Home>EXCHANGES>Op Ed: We Just Launched the First Cryptocurrency-to-Tax Payment Partnership
EXCHANGES

Op Ed: We Just Launched the First Cryptocurrency-to-Tax Payment Partnership



Andrei Poliakov is the CEO and co-founder of Coinberry, one of Canada’s premier digital currency platforms. His company is the first in Canada to partner with a government municipality.

I am an engineer by trade. Creating more efficient processes, products and eventually building businesses has been a passion of mine since I can remember. When I got involved with blockchain technology, I realized right away the potential benefits the application of this new technology could have on the financial industry.

But this was several years ago, when people would think you were a little crazy if you brought up Bitcoin at an event or a party. So I got down to building a business, a team and tech that would bring about mass adoption of blockchain technology and, more specifically, the application of blockchain technology to finances in the form of cryptocurrencies.

And finally, it’s happening all around you. Right now, at this very moment. Most people miss it, but what we’re seeing in early 2019 is the birth of cryptocurrency mass adoption and it’s affecting governments in a positive way.

While a lot of people are asking themselves, “Is this really the next bull run?” or “Are we really going to see Facebook or ‘XYZ’ social network launch a cryptocurrency?” governments are starting to implement technology to facilitate cryptocurrency transactions today.

Real change is happening, at a governmental level, that will pave the way towards mass adoption.

The Wave Is Rising

In early March 2019, Coinberry provided the technology, infrastructure and implementation for the town of Innisfil, a government municipality in Canada, to start accepting tax payments in bitcoin.

This was a huge win for the industry.

While the municipality is small, the innovation from the government and the willingness for a government agency to accept cryptocurrency is a giant leap forward. It is the first government partnership of its kind in Canada.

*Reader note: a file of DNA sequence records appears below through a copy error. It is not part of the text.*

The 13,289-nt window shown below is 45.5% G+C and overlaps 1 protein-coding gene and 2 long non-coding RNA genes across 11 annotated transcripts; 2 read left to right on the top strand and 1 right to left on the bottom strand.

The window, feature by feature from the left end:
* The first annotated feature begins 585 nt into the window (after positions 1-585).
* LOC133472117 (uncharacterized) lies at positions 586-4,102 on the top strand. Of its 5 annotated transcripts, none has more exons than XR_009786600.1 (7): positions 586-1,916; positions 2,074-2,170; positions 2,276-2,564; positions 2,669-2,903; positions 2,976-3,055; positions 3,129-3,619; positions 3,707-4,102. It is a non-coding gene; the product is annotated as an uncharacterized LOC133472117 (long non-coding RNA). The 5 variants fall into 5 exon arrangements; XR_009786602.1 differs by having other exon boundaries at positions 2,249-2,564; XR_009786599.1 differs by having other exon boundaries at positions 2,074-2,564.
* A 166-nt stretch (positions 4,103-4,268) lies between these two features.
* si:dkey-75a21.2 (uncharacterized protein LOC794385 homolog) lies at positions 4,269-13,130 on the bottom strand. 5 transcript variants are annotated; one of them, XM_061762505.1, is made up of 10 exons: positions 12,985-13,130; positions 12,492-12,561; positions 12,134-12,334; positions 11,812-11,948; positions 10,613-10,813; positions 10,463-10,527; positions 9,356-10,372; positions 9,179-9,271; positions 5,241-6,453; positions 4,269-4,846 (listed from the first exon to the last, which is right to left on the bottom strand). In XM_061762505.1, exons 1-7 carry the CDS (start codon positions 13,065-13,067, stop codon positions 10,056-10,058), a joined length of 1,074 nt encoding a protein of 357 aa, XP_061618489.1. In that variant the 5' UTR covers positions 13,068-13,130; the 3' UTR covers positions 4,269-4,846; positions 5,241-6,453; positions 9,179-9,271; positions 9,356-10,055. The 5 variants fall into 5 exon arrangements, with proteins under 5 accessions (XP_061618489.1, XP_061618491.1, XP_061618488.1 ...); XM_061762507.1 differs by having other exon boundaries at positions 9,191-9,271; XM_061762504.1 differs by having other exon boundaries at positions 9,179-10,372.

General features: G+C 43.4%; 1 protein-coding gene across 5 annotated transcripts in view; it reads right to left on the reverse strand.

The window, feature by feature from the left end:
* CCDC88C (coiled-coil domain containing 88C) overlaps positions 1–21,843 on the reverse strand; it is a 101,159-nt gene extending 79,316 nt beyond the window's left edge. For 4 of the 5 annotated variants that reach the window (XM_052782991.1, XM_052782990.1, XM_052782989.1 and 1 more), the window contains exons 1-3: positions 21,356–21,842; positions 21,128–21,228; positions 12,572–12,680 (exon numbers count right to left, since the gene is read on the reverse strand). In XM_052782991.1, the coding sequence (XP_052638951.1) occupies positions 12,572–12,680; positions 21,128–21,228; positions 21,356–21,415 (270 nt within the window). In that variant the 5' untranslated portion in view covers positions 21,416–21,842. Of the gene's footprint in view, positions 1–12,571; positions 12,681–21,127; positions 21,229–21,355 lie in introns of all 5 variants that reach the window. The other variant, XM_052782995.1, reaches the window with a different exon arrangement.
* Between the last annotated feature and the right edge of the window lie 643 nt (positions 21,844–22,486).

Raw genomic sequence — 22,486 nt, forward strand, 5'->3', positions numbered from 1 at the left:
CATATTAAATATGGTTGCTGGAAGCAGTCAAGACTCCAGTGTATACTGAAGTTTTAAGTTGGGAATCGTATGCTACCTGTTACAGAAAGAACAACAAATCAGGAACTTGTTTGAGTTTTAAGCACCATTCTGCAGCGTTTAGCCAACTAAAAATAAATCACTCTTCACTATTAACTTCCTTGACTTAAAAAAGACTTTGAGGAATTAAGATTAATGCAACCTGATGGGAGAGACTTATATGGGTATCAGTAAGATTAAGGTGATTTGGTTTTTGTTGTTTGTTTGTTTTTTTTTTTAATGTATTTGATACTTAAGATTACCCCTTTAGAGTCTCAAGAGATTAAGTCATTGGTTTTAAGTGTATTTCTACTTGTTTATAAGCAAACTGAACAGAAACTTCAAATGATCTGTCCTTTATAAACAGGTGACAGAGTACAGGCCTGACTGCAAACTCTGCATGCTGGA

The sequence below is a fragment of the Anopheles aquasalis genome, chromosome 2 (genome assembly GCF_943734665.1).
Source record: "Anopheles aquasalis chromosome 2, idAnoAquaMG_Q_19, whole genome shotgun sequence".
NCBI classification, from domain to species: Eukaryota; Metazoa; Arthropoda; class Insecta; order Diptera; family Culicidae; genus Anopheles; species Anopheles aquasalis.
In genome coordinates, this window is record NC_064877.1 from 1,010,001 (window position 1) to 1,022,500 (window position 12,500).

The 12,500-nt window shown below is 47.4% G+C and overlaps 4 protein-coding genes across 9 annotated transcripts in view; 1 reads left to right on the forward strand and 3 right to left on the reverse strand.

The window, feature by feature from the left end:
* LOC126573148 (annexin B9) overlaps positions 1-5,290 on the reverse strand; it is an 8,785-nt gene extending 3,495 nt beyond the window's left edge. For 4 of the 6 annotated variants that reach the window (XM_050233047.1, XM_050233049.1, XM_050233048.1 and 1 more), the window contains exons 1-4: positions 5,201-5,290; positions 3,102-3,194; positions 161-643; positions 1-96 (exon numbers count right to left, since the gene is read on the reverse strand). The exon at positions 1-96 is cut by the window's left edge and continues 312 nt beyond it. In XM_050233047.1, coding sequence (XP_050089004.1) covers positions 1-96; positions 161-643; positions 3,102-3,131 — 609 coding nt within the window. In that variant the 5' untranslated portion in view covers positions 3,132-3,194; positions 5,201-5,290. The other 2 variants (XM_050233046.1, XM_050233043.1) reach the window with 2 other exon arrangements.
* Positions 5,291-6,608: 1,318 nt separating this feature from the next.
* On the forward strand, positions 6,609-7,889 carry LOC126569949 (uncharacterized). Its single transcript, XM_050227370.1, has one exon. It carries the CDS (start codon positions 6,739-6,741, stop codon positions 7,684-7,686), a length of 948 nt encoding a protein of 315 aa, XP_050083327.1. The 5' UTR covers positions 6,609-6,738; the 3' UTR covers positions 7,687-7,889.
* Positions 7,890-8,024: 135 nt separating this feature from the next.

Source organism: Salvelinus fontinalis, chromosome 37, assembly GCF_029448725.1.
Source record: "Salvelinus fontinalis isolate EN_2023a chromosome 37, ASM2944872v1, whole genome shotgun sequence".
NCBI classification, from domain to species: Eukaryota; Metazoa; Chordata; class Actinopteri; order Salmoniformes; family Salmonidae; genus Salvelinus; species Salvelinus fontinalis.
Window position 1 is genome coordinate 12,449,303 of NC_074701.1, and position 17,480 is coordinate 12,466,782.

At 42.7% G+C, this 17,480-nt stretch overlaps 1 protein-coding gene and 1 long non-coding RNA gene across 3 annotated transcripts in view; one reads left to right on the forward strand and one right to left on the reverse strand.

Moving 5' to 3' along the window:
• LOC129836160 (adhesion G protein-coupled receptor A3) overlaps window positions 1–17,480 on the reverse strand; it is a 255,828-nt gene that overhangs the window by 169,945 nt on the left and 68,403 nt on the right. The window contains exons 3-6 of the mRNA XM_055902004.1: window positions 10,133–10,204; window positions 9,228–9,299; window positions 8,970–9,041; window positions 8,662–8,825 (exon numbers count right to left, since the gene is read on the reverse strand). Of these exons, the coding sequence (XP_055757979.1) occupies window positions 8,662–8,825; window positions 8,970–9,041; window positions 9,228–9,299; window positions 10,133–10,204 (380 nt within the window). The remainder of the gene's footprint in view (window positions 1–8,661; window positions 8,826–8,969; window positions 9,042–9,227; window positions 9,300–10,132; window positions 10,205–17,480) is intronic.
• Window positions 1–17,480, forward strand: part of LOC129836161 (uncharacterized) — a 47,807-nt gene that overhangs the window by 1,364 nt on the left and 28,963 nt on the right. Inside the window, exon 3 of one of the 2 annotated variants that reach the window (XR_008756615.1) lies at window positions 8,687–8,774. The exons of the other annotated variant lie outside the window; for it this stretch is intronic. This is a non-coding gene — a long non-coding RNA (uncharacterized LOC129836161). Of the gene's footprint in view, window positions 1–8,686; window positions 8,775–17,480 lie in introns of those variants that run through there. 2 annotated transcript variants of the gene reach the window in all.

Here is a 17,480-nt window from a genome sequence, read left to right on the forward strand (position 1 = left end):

While this partnership is just a start, it is one of the first changes that will unleash additional government adoption moving forward.

Other government municipalities have started asking us about the implementation, wanting to know more about how, why and what it would take to offer similar services to their residents.

Why are they now, all of a sudden, so interested in blockchain technology? What does this mean for governments moving forward? To get a clear picture of what’s coming, we’ve got to look at the underlying motivation of municipalities from a government funding perspective.

Money, Motivation and Government Funding

Regardless of where you stand on the issue of government spending, all governments need money to pay for things like roads, schools, police, fire, hospitals and the like. At present, most governments have very limited options when it comes to making this happen.

They can raise money by increasing taxes, issuing bonds or by printing more money. The latter option is only available to federal governments.

One additional option, that was not fully available until cryptocurrency arrived, is to cut transaction costs by using more efficient financial technology.

This last solution is the low-hanging fruit that governments, like Innisfil’s, are focused on and is a trend that is poised to spread quickly through small and large municipalities alike.